If you want to increase your traffic month over month and have a healthy stream of people signing up for your email newsletter, then you need content — high-quality content — and you need to create it often. If you’re looking for a place to start, and depending on your bandwidth, consider creating one new blog post every other week. If you have more bandwidth for content creation, then make your goal one blog post per week. But when it comes to setting a blogging quota, focus on quality, not quantity. One quality blog post per
month is going to provide more value than four mediocre blog posts.
Read also : How to create and structure a blog post
There are 52 weeks in a year. Let’s say you blogged every other week. That’s 26 blog posts in just one year — there’s so much potential here to think bigger than just your blog. For instance, think about how to recycle your blog content into other strategic initiatives like a guide or a checklist. Here’s a pro tip: Think of each blog post as a puzzle piece towards a larger picture. For example, if you want to create a new offer on your website every three months, then consider using some of your blog posts as a way to help you build that content.
That’s exactly what I did with a step-by-step guide that I offer on my website, wildwewander.com. I outlined an offer I wanted to create; I identified eight blog posts I could write to help me get there and wrote them over the course of eight weeks. I then repurposed and expanded that content into a comprehensive how-to guide. And how’s the content from that guide performing? The site page where the offer can be accessed received over 16,500 visits from search engines over the past 12 months. For context, that’s a 574% year-over-year increase in traffic. Put the time in early, and it’ll pay off in the long run.
If you want to learn more about how to puzzle an offer together by repurposing blog posts as pieces of a larger offer, then check out the repurposing content link in the resources section of this lesson. And lastly, make connections with industry influencers. Working with influencers should be a big part of your business’s overall content strategy. Who are the thought leaders in your space? Who shows up often when you Google your topics? If you can find a way to collaborate with them, then you can form a symbiotic relationship. If you’re looking for a place to start, consider building a relationship with one new influencer each month. You can do this easily by reaching out and letting them know about a piece of content you’re working on and getting a quote from them.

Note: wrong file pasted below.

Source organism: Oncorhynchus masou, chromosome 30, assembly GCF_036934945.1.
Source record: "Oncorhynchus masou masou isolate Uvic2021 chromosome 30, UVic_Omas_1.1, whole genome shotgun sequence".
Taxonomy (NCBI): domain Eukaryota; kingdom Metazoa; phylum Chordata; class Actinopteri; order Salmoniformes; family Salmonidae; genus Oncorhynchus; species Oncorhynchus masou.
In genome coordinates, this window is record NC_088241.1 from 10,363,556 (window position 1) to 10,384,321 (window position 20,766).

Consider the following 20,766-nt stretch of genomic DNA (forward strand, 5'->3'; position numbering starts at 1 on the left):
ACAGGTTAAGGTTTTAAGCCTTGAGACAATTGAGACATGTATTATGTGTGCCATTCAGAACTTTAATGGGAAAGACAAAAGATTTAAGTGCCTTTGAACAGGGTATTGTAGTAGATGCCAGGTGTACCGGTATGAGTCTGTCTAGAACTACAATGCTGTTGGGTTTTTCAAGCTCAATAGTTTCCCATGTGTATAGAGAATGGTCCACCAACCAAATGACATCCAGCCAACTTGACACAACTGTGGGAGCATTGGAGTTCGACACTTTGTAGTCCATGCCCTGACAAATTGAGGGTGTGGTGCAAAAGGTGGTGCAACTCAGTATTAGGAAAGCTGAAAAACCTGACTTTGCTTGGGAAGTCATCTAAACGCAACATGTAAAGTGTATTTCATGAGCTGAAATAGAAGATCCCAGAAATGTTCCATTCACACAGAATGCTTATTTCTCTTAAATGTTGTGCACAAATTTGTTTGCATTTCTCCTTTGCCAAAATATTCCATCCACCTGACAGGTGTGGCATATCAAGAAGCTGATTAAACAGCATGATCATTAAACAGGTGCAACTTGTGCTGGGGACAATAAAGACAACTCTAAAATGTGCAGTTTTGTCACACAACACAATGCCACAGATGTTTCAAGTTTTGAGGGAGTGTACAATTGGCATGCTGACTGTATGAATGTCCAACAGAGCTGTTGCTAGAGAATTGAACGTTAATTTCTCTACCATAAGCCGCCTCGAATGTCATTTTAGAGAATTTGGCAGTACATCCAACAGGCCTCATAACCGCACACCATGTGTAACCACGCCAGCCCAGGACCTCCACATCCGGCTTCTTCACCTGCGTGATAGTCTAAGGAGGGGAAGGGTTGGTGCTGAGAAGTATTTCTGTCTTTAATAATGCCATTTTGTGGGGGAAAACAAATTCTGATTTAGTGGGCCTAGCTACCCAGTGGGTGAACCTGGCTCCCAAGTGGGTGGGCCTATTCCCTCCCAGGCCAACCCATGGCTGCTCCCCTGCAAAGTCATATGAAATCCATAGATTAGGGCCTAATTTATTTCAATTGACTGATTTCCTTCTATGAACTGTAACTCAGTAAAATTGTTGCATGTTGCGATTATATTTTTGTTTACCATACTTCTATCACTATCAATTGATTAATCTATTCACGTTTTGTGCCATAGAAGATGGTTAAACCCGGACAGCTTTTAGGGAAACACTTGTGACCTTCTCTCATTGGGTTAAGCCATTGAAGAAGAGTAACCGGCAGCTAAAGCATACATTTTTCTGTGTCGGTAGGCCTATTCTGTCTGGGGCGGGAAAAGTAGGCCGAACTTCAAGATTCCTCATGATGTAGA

If you include others in your content, then they’ll most likely be willing to share it once it’s published.
Next, do research online.
There’s no use in starting from scratch. More likely than not, people have already written about what you want to write about.
One of the things that my team does pretty regularly is when we’re trying to target a piece of content for a new keyword or a new topic, the very first thing we’ll do is we’ll google that keyword or topic and see what’s already ranking very highly for that. The reason why is because Google ranks content these days based on searcher intent. So they’re trying to match the very best piece of content for what this person is looking for. So it’s actually kind of a cheat sheet to look at what’s already getting served up because this is the stuff that Google is deeming to be the best match for this searcher intent.
Researching the topics you want to write about on Google is always helpful. Doing so gives you insight into what content already exists and where you might be able to provide even more value than what’s being offered. The last thing you want to do is say something that’s already been said before. That would just be creating noise, and noise isn’t helpful.
Here’s a pro tip to consider: When doing research for a target keyword, build a spreadsheet and dig in and analyze the first page’s top 10 search results. Your spreadsheet should have the following columns that can be filled out for each search result listing: